As the non-fungible tokens the madness took off at the beginning of the year, many weather conscious artists he vocalized his disapproval of Ethereum’s power consumption. In May, Elon Musk derailed Bitcoin (BTC), citing the energy consumed by Bitcoin as the cause of Tesla to withdraw your plans to accept BTC as payment for your electric cars.
Both events have sparked a flurry of debate within and outside the blockchain community. In particular, the arguments tend to focus on two areas: Bitcoin’s energy consumption and its reliance on climate-damaging fossil fuels versus renewables, and secondly, the benefits of one blockchain platform over another, generally focusing on consensus models and promoting proof-of-stake as the greenest option.
Every debate is packed with arguments for both parties. If the IPCC is right, then the need for drastic action to help reverse some of the damage cannot be overstated. To do that, the focus should be on positive blockchain applications.
Leveraging the strengths of blockchain
One significant way that the blockchain’s impact is already substantial is in its ability to collectively generate large amounts of energy that would otherwise go to waste, added and reactivated for greater utility. Wasted energy crowdsourcing is in line with the principles of a circular economy, which eliminates the throwaway culture, to recirculate available resources as much as possible. And computing power is an example.
Whether it’s on a personal laptop or a business server outside of office hours, there’s a lot of idle computing power wasted on hardware, especially when it’s not in use. At the same time, there is a huge demand for computing power that is being met by companies like Amazon Web Services, which are continually building new data centers to meet this need.
Blockchain networks, such as Cudos’ decentralized cloud computing platform, redirect excess computing power from idle computers and make better use of it, reducing waste in the process. Other networks like Filecoin or Bluzelle focus on storage services, but the principle remains the same.
Decentralize the energy network
Other projects are using this concept to decentralize power grids. Brooklyn Microgrid is a hyperlocal initiative that allows solar energy “prosumers” (producers and consumers) to sell their surplus by funneling it to a microgrid where other participants can buy it. It’s the “act local, think global” kind of project that shows that anything is possible if you are willing to start from scratch.
In Vienna, the government had previously funded an initiative Allowing citizens to earn token-based rewards for identifying sources of heat waste that can be recycled into the power grid. A slightly different variation on the same decentralized theme, but uses the same principles of leveraging blockchain technology for the greater good.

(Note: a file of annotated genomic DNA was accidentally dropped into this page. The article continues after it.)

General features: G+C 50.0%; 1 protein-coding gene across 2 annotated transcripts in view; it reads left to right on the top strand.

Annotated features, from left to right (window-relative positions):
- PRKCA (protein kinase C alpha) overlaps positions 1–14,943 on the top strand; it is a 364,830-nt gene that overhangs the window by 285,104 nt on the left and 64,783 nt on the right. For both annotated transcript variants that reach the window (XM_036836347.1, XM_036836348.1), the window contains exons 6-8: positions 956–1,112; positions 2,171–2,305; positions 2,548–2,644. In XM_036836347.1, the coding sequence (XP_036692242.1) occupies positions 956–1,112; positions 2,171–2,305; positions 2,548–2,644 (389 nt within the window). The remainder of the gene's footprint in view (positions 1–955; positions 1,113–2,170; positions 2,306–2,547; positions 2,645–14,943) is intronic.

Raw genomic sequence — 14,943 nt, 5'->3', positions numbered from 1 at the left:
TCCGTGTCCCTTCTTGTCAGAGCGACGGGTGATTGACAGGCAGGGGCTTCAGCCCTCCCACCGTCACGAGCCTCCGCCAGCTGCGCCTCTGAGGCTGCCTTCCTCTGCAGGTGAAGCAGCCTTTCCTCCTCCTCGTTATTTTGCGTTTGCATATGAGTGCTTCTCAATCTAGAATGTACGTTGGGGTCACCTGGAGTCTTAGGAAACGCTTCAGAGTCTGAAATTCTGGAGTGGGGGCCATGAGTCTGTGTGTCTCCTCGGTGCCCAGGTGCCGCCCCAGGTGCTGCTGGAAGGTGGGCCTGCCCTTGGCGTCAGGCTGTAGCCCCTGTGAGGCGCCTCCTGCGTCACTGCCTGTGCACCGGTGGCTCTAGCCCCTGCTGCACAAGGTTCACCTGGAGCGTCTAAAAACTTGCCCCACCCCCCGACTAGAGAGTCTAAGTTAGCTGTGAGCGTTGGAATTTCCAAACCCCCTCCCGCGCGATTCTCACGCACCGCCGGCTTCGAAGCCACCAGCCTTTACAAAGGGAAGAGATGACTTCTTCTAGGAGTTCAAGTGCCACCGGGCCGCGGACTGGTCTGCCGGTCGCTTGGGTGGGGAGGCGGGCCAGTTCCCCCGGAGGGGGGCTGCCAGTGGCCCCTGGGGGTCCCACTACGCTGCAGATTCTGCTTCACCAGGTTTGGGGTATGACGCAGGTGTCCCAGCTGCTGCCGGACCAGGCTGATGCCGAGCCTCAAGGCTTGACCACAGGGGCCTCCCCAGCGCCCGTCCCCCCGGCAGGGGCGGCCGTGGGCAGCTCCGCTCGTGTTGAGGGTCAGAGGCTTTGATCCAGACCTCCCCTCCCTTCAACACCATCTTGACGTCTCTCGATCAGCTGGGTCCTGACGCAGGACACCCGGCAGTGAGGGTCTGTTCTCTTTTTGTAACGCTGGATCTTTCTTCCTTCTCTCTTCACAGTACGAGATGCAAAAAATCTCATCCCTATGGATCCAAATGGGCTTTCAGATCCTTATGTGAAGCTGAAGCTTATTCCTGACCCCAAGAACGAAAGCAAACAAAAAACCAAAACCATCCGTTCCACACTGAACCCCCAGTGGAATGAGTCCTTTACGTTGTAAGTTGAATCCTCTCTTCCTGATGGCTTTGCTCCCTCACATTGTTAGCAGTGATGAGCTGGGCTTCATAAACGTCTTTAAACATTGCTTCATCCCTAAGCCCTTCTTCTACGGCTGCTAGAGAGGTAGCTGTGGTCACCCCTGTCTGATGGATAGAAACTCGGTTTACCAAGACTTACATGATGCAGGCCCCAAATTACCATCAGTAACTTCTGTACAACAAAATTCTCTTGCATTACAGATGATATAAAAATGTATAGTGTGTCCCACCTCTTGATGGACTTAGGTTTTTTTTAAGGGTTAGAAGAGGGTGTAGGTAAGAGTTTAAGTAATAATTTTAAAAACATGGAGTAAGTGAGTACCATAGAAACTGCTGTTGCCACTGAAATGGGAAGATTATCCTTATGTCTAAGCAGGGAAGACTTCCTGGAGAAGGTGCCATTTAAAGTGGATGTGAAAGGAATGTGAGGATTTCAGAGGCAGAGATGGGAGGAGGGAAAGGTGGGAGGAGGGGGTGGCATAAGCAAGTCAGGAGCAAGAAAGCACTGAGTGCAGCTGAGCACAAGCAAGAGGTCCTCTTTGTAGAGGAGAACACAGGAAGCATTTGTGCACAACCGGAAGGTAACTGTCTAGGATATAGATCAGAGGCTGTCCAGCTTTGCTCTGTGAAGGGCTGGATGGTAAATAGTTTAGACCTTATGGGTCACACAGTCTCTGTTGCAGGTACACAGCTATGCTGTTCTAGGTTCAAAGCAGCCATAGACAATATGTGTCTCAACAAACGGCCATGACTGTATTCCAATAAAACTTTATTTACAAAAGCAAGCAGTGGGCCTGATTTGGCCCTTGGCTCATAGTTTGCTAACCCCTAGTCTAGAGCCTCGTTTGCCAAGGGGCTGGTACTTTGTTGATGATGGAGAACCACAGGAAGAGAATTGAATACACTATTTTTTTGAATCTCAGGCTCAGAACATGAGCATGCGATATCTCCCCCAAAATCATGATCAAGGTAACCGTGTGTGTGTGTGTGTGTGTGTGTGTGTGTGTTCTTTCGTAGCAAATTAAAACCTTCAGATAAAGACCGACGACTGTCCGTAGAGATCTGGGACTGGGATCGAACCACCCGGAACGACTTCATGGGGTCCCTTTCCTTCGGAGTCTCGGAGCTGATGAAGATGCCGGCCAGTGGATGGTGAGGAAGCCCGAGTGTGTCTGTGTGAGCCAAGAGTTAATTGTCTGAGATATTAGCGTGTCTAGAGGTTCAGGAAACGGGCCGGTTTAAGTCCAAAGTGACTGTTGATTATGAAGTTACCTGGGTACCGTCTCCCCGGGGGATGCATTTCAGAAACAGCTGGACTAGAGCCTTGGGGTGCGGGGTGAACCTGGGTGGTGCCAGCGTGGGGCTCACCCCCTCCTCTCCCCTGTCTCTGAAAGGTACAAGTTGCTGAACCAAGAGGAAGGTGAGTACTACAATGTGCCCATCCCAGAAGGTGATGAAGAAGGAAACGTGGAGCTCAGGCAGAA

Green credentials without trust
Blockchain technology also plays a fundamental role in providing transparency and accountability to governments and corporations for their role in fighting climate change. Transparency on ESG (Environmental, Social and Governance) matters is currently high on the CFOs’ agenda following the introduction of the EU Sustainable Finance Disclosure Regulation earlier this year. In its broadest terms, regulation requires banks and financial institutions to categorize their investment products according to their green credentials.
Using blockchain to store and verify this information would increase visibility and greatly increase the level of trust investors can place in products with ESG credentials. It is becoming easy to imagine a future where consumers and businesses can make decisions based on the algorithmic ESG ranking of any type of organization on the blockchain.
Being the “least bad” blockchain platform will no longer be enough, and the community is far from helpless when it comes to the climate emergency. You have powerful technology at your disposal, along with some of the best, brightest, and most innovative thought leaders in the world.
Clearly, blockchain technology can be applied to a myriad of positive use cases that give more to the green cause than they take away from it. And in doing so, blockchain technology makes a stronger argument for its applications in environmentalism than against it.
The views, thoughts and opinions expressed here are those of the author alone and do not necessarily reflect or represent the views and opinions of Cointelegraph.
Matt hawkins is the founder and CEO of Cudo Ventures, a global cloud computing and monetization software provider, and Cudos, a decentralized cloud computing network that bridges the gap between cloud and blockchain by recycling computing power. inactive world. He previously founded C4L in 2000, which was acquired in 2016 and was one of the UK’s fastest data center ISPs, supporting around 1% of the UK’s internet infrastructure, and was the winner of many fast-growing awards. including: The Sunday Times Tech Track 100, Deloitte UK Technology Fast 50 and Technology Fast 500 EMEA UK, and many more.